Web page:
If you inherit an investment such as mutual fund shares, the securities or shares are yours to do with as you wish. Fortunately, the tax rules give benefits to inherited property, so you will not face a big tax bill if you choose to sell fund shares soon after you have received your inheritance. You do need to keep good records to accurately report the sale on your next tax return.
Transfer of Inheritance
The executor of the estate that is the source of your inherited mutual fund will handle the transfer of the fund account into your name. You can assist in the process by providing your personal information, such as address and social security number, to the executor. When the transfer has been completed, verify with the fund company that they have your information listed correctly on the account. As an alternative, if you know you are receiving fund shares and plan to sell those shares as soon as possible, you can talk to the executor about having the estate sell the shares and just giving you cash as your inheritance.
Sell by Phone
After the inherited fund shares have been transferred to an account in your name, you are the owner of the mutual fund investment and can do with it as you want. To sell a mutual fund, you call up the fund company and tell them to sell your shares -- either a partial or full redemption of your account. The sale will be completed on the day after you make the call. You can receive the proceeds by check or have the money sent to your bank account by electronic fund transfer.
Capital Gains Taxes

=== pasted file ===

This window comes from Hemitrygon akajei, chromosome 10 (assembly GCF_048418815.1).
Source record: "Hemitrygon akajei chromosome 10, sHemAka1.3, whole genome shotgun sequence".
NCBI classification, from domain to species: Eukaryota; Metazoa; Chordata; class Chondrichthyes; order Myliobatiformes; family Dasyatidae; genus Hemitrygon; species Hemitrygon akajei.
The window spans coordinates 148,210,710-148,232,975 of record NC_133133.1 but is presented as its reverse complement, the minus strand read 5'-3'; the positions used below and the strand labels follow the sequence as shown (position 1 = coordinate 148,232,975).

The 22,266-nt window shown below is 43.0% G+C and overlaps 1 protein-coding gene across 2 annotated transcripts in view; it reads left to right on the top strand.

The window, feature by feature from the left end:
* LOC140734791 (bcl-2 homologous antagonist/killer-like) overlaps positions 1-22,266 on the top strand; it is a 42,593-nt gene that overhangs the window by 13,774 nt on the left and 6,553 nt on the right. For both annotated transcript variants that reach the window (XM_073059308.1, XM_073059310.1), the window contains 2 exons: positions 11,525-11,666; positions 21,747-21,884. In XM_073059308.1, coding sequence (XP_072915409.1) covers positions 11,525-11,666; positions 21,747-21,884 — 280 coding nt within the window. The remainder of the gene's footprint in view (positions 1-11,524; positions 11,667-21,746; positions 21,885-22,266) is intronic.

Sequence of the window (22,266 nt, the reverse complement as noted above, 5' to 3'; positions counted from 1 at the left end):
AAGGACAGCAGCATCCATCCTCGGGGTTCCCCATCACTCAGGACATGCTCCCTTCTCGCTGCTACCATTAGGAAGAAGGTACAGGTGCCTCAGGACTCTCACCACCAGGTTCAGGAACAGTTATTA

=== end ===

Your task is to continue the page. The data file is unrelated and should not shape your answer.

When you sell mutual fund shares, you produce a profit or loss that must be reported on your tax return. The fund company will send you a Form 1099 at the end of the year showing how much money you received from the sale of the shares. For inherited investments, all gains are treated as long term capital gains for tax purposes, no matter how long you actually owned the shares. Long term gains are taxed at a lower rate than your other income. If you have a loss on the shares, that loss can be used as a tax write-off.
Stepped Up Basis
The profit -- or loss -- on sold fund shares is the difference between the selling value and the cost basis. With inherited investments, your cost will be the value of the fund shares on the date of death of the person who left you the shares. You do not pay taxes on the gains the previous owner had in the fund while she was alive. To make sure that the IRS does not come back to you for more taxes, you need to note on your tax return that the fund shares were an inheritance. The executor of the estate can help with the cost basis information for your tax return.
Tim Plaehn has been writing financial, investment and trading articles and blogs since 2007. His work has appeared online at Seeking Alpha, Marketwatch.com and various other websites. Plaehn has a bachelor's degree in mathematics from the U.S. Air Force Academy.